But simple service simply given to his own kind in their common need.

And the Sons of Mary smile and are blessèd – they know the angels are on their side.
They know in them is the Grace confessèd, and for them are the Mercies multiplied.
They sit at the Feet – they hear the Word – they see how truly the Promise runs.
They have cast their burden upon the Lord, and – the Lord He lays it on Martha’s Sons !

Rudyard Kipling

That pretty much says it all, I think. But you should read the whole article.

 

Winning the Identity Sweepstakes, and Losing It

Professor Lipscomb

Professor Suzannah Lipscomb of  the University of Roehampton recently wrote:

Fed up with women’s lib being thrust at the public.’ This was a comment by a visitor to the We Are Bess exhibition at the National Trust’s Hardwick Hall, for which I was creative director and which I’ve mentioned before in this column. This rather curmudgeonly view is not shared by many: the vast majority of visitors have enjoyed it, thought it ‘interesting’, ‘moving’, ‘engaging’, ‘uplifting’; some 77 per cent so far say they would recommend the exhibition to others and 91 per cent feel that they learnt something new about the past or present. Many were delighted that the Trust had staged such a contemporary exhibition, which felt relevant and resonated with current issues. But this lone comment has stayed with me because it tells us something about the zeitgeist: both that ‘women’s lib’ or – more accurately – women’s achievements and lives – are something that many people are now interested in and that, for some, this feels like the lives of the other half are being ‘thrust’ upon them.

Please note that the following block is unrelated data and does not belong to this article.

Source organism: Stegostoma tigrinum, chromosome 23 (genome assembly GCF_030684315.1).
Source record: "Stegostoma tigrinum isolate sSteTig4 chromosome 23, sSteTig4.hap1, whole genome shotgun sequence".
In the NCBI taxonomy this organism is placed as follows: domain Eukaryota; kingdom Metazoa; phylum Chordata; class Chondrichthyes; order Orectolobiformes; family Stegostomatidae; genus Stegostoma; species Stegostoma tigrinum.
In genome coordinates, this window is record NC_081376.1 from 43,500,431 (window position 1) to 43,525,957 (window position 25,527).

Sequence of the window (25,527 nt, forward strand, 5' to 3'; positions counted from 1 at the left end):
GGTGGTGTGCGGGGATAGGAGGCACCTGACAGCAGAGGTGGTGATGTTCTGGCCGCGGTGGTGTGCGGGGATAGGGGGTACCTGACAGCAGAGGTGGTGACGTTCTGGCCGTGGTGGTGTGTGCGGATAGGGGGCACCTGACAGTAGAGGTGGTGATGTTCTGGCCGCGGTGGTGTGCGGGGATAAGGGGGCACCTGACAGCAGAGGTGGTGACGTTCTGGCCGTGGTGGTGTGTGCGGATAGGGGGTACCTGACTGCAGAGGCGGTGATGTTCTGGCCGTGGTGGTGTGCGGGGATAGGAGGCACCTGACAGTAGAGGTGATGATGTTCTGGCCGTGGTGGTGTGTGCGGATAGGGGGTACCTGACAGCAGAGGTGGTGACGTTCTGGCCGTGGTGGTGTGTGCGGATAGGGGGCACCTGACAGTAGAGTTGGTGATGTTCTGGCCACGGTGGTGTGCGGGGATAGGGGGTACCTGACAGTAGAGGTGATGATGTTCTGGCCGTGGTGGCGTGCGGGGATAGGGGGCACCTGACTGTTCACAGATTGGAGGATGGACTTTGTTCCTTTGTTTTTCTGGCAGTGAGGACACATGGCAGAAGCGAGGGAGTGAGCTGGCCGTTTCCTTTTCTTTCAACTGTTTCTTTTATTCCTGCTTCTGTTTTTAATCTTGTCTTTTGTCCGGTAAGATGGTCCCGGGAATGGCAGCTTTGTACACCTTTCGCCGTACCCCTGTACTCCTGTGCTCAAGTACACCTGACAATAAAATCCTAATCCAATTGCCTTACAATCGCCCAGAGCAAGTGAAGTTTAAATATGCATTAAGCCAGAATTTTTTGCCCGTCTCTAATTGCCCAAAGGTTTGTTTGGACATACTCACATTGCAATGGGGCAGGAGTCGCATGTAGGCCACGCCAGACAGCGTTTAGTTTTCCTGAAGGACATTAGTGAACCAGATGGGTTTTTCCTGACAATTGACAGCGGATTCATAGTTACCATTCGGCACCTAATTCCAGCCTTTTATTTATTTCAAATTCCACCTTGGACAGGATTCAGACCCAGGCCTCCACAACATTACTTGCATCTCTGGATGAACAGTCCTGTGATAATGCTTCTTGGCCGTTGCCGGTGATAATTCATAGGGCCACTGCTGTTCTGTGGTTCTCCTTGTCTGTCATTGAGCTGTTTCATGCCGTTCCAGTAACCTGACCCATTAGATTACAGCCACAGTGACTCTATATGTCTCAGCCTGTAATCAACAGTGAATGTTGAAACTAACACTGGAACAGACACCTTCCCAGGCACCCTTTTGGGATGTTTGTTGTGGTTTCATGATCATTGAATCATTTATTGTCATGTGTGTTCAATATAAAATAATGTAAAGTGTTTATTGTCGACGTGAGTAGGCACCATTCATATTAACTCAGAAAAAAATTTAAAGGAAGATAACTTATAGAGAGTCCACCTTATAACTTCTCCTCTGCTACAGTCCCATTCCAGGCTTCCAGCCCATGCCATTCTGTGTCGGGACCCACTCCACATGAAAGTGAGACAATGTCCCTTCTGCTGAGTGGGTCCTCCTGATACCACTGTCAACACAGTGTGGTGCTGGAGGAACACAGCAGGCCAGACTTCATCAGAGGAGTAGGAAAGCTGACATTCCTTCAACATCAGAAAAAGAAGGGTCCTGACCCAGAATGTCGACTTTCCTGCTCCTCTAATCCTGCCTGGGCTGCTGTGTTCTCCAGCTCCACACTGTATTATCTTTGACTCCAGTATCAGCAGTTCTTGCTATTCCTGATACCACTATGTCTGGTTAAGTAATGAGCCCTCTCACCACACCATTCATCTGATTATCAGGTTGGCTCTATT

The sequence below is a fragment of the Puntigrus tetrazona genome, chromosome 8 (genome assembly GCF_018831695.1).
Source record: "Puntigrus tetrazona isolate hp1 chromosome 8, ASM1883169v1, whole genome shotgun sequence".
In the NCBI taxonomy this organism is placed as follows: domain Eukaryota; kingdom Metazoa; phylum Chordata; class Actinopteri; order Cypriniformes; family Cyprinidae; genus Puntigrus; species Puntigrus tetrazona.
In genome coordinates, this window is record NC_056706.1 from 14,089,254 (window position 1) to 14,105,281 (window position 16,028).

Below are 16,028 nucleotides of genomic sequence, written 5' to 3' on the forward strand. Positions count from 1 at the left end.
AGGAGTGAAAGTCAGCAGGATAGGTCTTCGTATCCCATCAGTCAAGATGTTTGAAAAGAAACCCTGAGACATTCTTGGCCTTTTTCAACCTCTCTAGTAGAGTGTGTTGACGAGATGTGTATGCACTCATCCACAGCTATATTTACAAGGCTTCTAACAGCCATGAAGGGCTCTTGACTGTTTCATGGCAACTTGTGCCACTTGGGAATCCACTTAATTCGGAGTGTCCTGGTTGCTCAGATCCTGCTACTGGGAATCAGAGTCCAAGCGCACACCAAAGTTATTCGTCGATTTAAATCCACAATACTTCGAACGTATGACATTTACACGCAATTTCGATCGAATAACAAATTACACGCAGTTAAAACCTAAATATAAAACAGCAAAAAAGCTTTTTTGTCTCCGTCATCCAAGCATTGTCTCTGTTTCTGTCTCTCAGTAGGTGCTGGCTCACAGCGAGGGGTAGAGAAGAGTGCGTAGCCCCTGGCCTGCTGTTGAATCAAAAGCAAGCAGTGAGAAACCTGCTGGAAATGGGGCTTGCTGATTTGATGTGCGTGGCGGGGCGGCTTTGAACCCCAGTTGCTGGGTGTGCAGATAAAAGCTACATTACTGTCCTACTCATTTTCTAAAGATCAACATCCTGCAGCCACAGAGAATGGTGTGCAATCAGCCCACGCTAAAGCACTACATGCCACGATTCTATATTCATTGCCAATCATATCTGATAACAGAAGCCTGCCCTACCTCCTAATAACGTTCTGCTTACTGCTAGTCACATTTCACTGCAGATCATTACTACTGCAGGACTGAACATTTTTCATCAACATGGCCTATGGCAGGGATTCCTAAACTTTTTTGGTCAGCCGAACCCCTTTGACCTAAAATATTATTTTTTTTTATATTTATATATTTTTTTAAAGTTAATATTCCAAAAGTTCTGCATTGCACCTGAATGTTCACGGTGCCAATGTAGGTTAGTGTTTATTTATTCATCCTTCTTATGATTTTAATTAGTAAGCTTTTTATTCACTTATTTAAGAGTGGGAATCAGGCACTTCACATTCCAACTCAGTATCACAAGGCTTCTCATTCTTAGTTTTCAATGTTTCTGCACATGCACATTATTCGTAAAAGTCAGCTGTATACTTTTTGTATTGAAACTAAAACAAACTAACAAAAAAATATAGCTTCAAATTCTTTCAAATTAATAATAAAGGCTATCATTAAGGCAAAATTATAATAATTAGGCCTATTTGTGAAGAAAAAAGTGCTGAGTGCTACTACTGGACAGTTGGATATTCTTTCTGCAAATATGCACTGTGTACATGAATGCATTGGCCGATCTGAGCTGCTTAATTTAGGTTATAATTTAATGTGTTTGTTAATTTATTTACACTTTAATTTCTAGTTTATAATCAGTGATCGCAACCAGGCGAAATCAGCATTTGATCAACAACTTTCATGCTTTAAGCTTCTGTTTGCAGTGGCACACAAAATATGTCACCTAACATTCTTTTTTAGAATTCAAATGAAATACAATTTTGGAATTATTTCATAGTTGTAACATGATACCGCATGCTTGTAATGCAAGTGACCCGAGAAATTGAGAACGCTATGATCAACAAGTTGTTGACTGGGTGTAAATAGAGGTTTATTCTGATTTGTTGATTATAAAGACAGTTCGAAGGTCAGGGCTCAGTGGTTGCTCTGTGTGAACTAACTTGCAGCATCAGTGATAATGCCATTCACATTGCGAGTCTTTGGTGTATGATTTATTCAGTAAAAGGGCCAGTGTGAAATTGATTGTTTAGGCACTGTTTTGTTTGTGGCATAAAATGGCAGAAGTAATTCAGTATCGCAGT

Read it all here, but it pretty much looks to me like some combination of virtue signaling and identity politics, not to mention generic whingeing. Not unusual in academia of course, and even less unusual amongst women on the BBC. In any case, most of the Britons I know, are completely fed up with the National Trust for its pandering to the SJWs, as indeed I would be as well. PC run amok, most of them say. Not as bad as the BBC, but working on it.